IAN WILLIAMS: More details of the movements of the London bombers are now emerging. Immigration photos leaked to a Karachi newspaper today showed two of them, Tanweer and Mohammed Sidique Khan, the Edgeway Road bomber, arriving in Karachi on Nov. 19 last year.
They took a train to Lahore, leaving Pakistan on the 8 of February. Hasid Hussein was recorded entering Karachi four months earlier on July 15 on a flight from Riyadh, Saudi Arabia. It's not clear where he went on to in Pakistan.
President Musharraf, in an emergency meeting with police chiefs, has ordered a crackdown on extremism. He'll follow this up with an address to the nation about the London bombings later this week, which will be keenly watched by foreign diplomats, especially after Musharraf's U.N. ambassador said Britain should look internally for the cause of the bombings and not blame Pakistan.
The threat of a crackdown is one reason why the mullahs of Muridke have been keen to claim innocence.
And now out of Lahore to a vast but isolated compound in the town of Muridke. Beyond the barricades, a religious school founded by an associate of Osama bin Laden. Never before have television cameras been invited by mullahs, who regard photography of living things as un-Islamic. But they agreed to give us limited access, so keen were they to deny reports of a visit here by Shehzad Tanweer.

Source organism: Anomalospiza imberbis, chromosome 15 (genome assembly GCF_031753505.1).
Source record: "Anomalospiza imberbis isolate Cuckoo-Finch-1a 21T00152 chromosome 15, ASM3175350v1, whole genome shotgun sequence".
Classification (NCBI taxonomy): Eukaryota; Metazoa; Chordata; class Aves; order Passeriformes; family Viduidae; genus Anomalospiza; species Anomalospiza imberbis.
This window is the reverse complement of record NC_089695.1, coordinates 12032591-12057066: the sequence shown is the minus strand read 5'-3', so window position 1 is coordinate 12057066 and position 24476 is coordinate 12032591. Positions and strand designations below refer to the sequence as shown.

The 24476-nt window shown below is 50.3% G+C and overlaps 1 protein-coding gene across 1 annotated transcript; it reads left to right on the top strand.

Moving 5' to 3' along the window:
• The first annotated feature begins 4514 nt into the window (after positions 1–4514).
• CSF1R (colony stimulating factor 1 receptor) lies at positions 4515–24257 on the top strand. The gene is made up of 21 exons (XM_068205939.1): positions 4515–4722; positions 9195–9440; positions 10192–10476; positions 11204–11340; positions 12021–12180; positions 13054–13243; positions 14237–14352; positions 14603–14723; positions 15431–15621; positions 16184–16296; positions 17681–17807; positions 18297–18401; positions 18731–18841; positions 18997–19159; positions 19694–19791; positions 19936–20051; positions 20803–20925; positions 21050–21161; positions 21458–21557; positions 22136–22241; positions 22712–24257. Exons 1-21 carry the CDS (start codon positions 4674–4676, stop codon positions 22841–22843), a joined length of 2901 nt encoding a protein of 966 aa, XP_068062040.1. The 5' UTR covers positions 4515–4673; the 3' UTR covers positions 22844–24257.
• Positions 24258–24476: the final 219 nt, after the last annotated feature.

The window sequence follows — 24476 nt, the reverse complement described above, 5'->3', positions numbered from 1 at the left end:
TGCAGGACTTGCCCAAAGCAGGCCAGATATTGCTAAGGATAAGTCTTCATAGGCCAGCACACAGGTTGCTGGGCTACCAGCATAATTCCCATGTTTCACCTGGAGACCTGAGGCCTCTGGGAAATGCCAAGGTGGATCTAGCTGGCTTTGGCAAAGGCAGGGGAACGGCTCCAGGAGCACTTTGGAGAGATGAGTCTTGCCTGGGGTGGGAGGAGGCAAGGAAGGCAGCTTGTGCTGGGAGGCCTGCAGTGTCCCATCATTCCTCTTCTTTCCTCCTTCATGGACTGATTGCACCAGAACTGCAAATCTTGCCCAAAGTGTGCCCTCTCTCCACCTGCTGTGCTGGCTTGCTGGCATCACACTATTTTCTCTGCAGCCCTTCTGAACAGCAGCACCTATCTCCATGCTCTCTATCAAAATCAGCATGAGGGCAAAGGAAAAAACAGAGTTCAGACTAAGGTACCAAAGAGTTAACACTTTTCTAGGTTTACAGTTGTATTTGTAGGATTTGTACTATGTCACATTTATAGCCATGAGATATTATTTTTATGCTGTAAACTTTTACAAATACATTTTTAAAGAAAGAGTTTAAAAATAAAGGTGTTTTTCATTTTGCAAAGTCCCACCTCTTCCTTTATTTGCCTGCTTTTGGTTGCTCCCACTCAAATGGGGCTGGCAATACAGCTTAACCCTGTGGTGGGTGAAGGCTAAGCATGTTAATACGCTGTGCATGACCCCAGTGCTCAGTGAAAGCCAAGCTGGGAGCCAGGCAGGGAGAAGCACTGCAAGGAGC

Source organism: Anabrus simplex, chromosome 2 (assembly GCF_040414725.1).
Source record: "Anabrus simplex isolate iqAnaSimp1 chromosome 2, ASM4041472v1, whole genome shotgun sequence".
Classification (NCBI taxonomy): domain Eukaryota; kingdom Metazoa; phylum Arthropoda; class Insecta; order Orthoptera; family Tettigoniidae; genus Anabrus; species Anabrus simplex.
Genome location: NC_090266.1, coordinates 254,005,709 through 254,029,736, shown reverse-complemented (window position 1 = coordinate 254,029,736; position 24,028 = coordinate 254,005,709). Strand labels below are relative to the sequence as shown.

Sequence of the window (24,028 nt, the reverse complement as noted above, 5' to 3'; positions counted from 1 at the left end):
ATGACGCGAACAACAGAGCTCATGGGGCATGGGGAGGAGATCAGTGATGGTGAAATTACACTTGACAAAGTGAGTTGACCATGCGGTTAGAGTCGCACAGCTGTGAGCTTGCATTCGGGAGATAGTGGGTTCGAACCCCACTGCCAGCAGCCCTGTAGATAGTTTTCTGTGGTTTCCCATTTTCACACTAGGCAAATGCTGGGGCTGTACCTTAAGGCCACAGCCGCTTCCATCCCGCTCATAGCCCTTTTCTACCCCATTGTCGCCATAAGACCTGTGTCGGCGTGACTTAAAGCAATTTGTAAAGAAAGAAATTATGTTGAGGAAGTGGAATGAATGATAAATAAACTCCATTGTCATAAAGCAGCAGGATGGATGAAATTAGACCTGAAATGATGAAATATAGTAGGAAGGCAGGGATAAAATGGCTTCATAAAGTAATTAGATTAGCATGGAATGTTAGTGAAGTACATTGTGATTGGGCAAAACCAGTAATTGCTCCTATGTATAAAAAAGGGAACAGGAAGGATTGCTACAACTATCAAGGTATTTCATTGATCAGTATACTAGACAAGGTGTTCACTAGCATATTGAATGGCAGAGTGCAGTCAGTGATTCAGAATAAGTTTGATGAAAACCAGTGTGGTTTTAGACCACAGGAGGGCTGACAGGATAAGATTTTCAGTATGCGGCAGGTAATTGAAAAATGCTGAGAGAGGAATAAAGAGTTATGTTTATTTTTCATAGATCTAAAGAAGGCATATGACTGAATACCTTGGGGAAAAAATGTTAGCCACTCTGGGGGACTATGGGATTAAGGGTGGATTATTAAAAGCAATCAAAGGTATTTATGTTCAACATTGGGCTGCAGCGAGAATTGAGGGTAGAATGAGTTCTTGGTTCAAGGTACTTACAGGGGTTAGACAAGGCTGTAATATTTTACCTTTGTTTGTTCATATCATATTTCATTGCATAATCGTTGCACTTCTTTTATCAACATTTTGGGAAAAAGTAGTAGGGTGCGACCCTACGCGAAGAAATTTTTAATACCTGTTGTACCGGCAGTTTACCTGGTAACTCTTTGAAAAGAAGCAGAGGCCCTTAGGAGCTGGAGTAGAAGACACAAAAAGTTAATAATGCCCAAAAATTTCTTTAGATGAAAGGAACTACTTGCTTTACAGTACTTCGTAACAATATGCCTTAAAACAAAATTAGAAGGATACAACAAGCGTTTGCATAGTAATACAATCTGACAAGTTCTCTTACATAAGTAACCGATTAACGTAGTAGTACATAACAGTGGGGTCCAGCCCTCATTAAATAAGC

And as we toured the physics lab, I showed the school coordinator a picture of the Aldgate bomber.
And you would know if he has been here?
SPOKESMAN: I think I told him that I first time seen him.
IAN WILLIAMS: So he's never been here, no?
SPOKESMAN: Not at all, not at all. Absolutely not.
IAN WILLIAMS: They were keen to show us the educational facilities on this 75-acre site, built with Saudi money. And they insisted they no longer accept foreign students.
They insist they offer an all-round education here. And this is the swimming pool. They say that if British Muslims arrived, they'd be turned away, although much of what has gone on here is as murky as the water.
In fact, it's one of more than a hundred madrassahs associated with Laskar-I-Taiba, Pakistan's biggest jihadi outfit which recruits young men to fight Indian rule in Kashmir, and has been associated with Pakistan's intelligence services. It's also been linked to the Taliban and al-Qaida, and under U.S. pressure was banned by Pakistan, though like so many others, it simply changed its name.
Not all Pakistan's estimated 20,000 madrassahs nurture jihadis. And today, in other religious schools, less worried about being filmed, it was business as usual: Learning the Koran by heart.